Turkey’s manufacturing sector stagnated in May, a closely watched survey of sentiment showed on Friday, with a slight fall in new orders suggesting a weak outlook as subdued market conditions weigh on demand.
HSBC Manufacturing Purchasing Managers’ Index (PMI) fell to 50.2 in May from 52.3 in April, holding just above the 50 line that separates expansion from contraction. That signalled little change in operating conditions on the month.
May’s survey indicated that new order volumes were down slightly, falling for the third time in four months as market conditions remained subdued.
But new export orders rose to their strongest reading since January. The Middle East and the USA were noted as areas of demand growth.
“Overall, the May PMI survey indicates that the soft patch in production during the first quarter of this year may well extend into the second for two reasons: first, weakening capital inflows due to the ongoing Eurozone crisis and, second, tightening of monetary conditions at home.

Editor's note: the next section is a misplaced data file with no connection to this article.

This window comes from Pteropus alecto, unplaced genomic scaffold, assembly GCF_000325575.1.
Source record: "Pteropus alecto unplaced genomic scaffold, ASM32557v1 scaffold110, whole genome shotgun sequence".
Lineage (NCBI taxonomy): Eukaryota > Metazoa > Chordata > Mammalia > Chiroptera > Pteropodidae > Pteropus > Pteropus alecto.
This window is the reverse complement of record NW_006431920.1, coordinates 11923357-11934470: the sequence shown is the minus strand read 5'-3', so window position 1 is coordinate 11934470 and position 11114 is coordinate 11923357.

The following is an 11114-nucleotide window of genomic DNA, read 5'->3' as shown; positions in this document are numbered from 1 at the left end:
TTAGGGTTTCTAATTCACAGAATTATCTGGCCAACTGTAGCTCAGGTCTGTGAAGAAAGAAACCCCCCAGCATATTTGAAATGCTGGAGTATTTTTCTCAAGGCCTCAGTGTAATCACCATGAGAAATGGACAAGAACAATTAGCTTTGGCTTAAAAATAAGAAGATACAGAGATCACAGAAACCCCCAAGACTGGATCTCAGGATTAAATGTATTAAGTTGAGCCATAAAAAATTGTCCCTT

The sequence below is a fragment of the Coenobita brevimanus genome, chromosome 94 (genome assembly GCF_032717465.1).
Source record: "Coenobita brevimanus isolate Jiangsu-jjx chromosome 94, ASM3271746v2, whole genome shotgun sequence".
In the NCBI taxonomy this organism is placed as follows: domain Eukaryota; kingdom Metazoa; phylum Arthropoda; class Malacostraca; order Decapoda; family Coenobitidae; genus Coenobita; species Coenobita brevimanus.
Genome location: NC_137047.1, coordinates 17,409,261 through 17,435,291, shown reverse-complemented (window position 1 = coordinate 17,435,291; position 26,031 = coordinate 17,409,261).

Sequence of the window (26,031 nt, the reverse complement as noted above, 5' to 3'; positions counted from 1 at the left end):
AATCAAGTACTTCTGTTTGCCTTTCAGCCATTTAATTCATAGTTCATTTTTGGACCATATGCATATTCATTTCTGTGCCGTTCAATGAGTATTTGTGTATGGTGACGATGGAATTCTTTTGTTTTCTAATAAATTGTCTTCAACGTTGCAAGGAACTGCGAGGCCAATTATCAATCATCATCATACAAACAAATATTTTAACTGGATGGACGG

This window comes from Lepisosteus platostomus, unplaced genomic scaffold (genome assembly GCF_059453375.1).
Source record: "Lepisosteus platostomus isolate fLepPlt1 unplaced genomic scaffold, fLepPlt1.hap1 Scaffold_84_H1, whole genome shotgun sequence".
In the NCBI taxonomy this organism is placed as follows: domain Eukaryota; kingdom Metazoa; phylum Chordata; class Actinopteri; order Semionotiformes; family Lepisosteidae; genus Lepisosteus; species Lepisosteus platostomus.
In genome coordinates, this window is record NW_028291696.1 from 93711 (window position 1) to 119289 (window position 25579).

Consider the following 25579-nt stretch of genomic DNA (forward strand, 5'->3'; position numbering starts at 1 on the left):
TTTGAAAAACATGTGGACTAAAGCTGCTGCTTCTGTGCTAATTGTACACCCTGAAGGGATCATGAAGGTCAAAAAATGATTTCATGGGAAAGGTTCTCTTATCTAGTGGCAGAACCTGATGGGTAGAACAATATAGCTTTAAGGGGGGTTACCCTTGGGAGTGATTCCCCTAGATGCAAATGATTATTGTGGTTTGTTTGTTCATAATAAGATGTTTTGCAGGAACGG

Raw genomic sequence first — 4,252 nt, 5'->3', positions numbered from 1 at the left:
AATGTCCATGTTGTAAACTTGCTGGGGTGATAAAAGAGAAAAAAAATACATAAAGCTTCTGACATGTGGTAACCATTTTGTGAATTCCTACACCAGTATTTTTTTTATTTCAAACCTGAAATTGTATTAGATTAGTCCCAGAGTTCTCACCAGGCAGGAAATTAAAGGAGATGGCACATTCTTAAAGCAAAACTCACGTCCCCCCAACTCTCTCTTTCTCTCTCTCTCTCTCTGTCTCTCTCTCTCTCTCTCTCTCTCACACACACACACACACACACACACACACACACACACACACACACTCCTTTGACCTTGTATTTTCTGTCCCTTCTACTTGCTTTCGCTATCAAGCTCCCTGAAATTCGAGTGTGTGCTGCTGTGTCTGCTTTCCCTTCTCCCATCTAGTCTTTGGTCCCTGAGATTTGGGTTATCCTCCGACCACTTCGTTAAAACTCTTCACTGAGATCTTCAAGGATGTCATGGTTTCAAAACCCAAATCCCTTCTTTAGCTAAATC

While Turkey’s strong fundamentals argue for still positive growth and further job creation, the pace could be lower than originally envisaged,” said Murat Ulgen, HSBC’s chief economist for central & eastern Europe and sub-Saharan Africa.
The Turkish economy was one of the world’s best performers in 2011 with growth of 8.5 per cent. In 2012, the government expects growth to slow to 4 per cent.
While manufacturing output rose for the second month in a row in May, the rate of growth was only slight as the soft underlying trend in new work weighed on production, the survey showed. Turkey posted a lower-than-expected trade deficit in April, mainly on the back of a strong increase in gold exports and a sharp decline in imports, data showed on Thursday, pointing to a further improvement in the country’s huge current account gap.
Turkey’s trade deficit narrowed to $6.6 billion in April from $9.08 billion a year earlier, below a forecast deficit of $7.3 billion in a Reuters poll, the Turkish Statistics Institute said. Exports rose 7 per cent to $12.68 billion and imports fell 8 per cent to $19.27 billion in April.
“The lower-than-expected deficit was mainly on the back of strong export figures driven by gold exports,” wrote analysts at TEB.
Total gold exports rose to $1.27 billion and 23.9 tonnes, from $75.4 million and 1.65 ton last year. Some 95 per cent of the total gold exports went to Iran in April.
“April’s foreign trade data does not change Turkey’s high external deficit story, but shows that households started to resort to their gold savings, as they generally do during times of stress,” the TEB analysts added.
From / Gulf Today